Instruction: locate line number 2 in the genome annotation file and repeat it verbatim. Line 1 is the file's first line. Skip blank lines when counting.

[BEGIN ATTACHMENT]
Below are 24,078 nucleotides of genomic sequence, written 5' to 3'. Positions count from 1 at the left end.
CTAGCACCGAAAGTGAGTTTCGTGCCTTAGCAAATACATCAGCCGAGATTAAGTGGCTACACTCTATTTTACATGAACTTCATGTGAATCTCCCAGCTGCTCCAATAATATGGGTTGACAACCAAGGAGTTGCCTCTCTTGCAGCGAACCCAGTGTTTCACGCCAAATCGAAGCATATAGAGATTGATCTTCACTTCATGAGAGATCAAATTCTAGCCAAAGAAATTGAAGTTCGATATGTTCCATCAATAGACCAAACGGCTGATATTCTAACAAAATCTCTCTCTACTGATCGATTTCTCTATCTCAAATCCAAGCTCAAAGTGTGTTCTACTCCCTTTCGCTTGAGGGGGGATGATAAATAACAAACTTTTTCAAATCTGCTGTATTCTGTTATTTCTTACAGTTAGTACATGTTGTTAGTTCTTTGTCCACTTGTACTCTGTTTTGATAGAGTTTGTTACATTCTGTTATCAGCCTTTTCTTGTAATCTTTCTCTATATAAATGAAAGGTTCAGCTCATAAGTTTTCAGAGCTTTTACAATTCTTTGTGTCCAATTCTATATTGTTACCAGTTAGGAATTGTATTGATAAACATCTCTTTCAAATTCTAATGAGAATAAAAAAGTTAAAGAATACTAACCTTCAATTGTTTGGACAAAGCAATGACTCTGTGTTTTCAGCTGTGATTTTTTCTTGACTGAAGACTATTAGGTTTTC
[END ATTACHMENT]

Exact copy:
CTAGCACCGAAAGTGAGTTTCGTGCCTTAGCAAATACATCAGCCGAGATTAAGTGGCTACACTCTATTTTACATGAACTTCATGTGAATCTCCCAGCTGCTCCAATAATATGGGTTGACAACCAAGGAGTTGCCTCTCTTGCAGCGAACCCAGTGTTTCACGCCAAATCGAAGCATATAGAGATTGATCTTCACTTCATGAGAGATCAAATTCTAGCCAAAGAAATTGAAGTTCGATATGTTCCATCAATAGACCAAACGGCTGATATTCTAACAAAATCTCTCTCTACTGATCGATTTCTCTATCTCAAATCCAAGCTCAAAGTGTGTTCTACTCCCTTTCGCTTGAGGGGGGATGATAAATAACAAACTTTTTCAAATCTGCTGTATTCTGTTATTTCTTACAGTTAGTACATGTTGTTAGTTCTTTGTCCACTTGTACTCTGTTTTGATAGAGTTTGTTACATTCTGTTATCAGCCTTTTCTTGTAATCTTTCTCTATATAAATGAAAGGTTCAGCTCATAAGTTTTCAGAGCTTTTACAATTCTTTGTGTCCAATTCTATATTGTTACCAGTTAGGAATTGTATTGATAAACATCTCTTTCAAATTCTAATGAGAATAAAAAAGTTAAAGAATACTAACCTTCAATTGTTTGGACAAAGCAATGACTCTGTGTTTTCAGCTGTGATTTTTTCTTGACTGAAGACTATTAGGTTTTC